• Dept of VA
As noted in the previous responses by my colleagues, this is a highly variable question depending on both your geographic region and operating sector. If in the US, the difference between a contract with a private entity or a government entity frequently dictates whether "calendar day" or "business day" applies. In your specific case, neither the Contractor nor the Consultant controls; guidance must be obtained from the dual questions, "What is written in the contract?" and "Under what jurisdiction is the contract written?"
Herr Neumann has already mentioned the significance and high value placed on specific word choice in German contracting. This kind of specificity requires an understanding of regional contract terms, as all countries in the EU have both shared contract law and individualities which apply based on historic practice, national individualities, etc. If you are operating in a country or region where sharia law applies (the Iranian oil bourse in Kish springs instantly to mind), the default definition of "days" may be very different than that applied in common law European contracting, the various North American court-centric contracting practices, or Asiatic contract practice.
Although you mentioned it is "not specified", if you are working in the US, there are peculiarities applicable to contract law which divide between public and private enterprise. One example is the "Christian Doctrine". It only applies to government contracts, but it boils down to "if the government forgot a clause which it normally uses, it's still constructively in the contract, and that's the risk one takes dealing with the government." Obviously, private industry would not condone that kind of practice, but this applies in the public sector.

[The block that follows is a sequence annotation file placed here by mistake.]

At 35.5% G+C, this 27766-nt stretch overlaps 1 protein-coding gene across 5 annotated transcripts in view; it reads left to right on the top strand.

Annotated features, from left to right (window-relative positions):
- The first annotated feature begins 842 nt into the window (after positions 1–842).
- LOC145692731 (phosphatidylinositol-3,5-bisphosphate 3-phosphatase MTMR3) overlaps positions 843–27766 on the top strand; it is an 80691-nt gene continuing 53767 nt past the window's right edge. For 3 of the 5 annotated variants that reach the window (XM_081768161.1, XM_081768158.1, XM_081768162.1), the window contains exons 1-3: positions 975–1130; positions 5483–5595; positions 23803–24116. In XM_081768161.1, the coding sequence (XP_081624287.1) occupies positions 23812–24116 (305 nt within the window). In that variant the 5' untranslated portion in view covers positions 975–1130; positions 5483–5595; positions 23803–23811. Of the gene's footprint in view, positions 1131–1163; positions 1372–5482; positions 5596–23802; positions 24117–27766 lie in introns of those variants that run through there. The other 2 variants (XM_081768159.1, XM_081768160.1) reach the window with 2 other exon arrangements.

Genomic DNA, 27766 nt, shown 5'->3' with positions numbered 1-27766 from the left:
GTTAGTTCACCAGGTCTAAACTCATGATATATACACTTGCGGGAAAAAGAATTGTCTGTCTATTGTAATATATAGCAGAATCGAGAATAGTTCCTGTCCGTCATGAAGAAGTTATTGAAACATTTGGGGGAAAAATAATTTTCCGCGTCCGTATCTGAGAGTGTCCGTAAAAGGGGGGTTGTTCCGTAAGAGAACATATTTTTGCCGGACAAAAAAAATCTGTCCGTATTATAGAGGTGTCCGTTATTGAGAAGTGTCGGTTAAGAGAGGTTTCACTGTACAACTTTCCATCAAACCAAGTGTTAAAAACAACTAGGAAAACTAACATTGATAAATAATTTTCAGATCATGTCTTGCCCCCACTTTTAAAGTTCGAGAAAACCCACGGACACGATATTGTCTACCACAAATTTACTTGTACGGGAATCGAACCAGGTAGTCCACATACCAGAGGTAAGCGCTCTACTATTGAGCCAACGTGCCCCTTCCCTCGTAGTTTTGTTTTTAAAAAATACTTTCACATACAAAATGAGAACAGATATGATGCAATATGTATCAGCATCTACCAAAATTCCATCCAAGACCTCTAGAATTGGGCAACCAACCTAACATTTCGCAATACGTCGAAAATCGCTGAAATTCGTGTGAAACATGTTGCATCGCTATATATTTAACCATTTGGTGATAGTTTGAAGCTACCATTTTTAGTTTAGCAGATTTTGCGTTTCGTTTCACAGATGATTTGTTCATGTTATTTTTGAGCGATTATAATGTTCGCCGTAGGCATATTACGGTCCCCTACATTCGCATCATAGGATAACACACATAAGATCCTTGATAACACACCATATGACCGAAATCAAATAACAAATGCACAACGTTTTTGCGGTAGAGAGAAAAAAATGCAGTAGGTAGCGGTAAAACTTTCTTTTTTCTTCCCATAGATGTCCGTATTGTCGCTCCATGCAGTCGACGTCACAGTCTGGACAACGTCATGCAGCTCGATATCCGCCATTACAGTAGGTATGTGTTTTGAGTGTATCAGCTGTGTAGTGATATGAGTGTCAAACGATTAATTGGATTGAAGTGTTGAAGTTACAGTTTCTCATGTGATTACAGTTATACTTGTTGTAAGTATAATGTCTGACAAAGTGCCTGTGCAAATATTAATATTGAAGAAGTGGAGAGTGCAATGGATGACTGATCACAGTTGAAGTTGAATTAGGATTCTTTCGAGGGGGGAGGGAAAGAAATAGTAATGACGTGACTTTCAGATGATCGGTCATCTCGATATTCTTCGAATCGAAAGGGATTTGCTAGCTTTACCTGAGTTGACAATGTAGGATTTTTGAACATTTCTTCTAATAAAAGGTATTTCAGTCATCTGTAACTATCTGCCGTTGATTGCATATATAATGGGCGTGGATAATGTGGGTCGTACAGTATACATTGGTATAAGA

Regardless of region, in your situation, it is usually the case that the tendency is to construe the meaning of "days" as whatever is most lenient to the party (or parties) who did not write the contract. So if your company wrote the contract, the language will be most strictly enforced against you. If the Contractor wrote it, you have a better argument that your intent was working days, and there was no "meeting of the minds" on the issue.
Either way, your situation appears to require both legal assistance (check with your legal department) and some mediation/negotiation. The contractor wants calendar days, so they are apparently comfortable following a more stringent timeline than the one desired by the consultant. Take into consideration the parties' reasons for arguing that their definition applies. The Contractor wants to get the job done quickly (is there a performance incentive involved for early/timely completion?), while the consultant may have their evaluative credibility at stake and therefore want more time to ensure complete reviews of the contractor's work.
Without further information, any further answer given here is guesswork or too vague to be of use, and probably won't help you much. Take this as a process improvement opportunity to ensure all your contract personnel are trained to include definitions of the word "day" in all documents from this point forward. In most places, the nature of contract language means writing "days" in a contract without further definition makes only one group of people happy: Contract dispute law firms, who bill by the hour world-wide.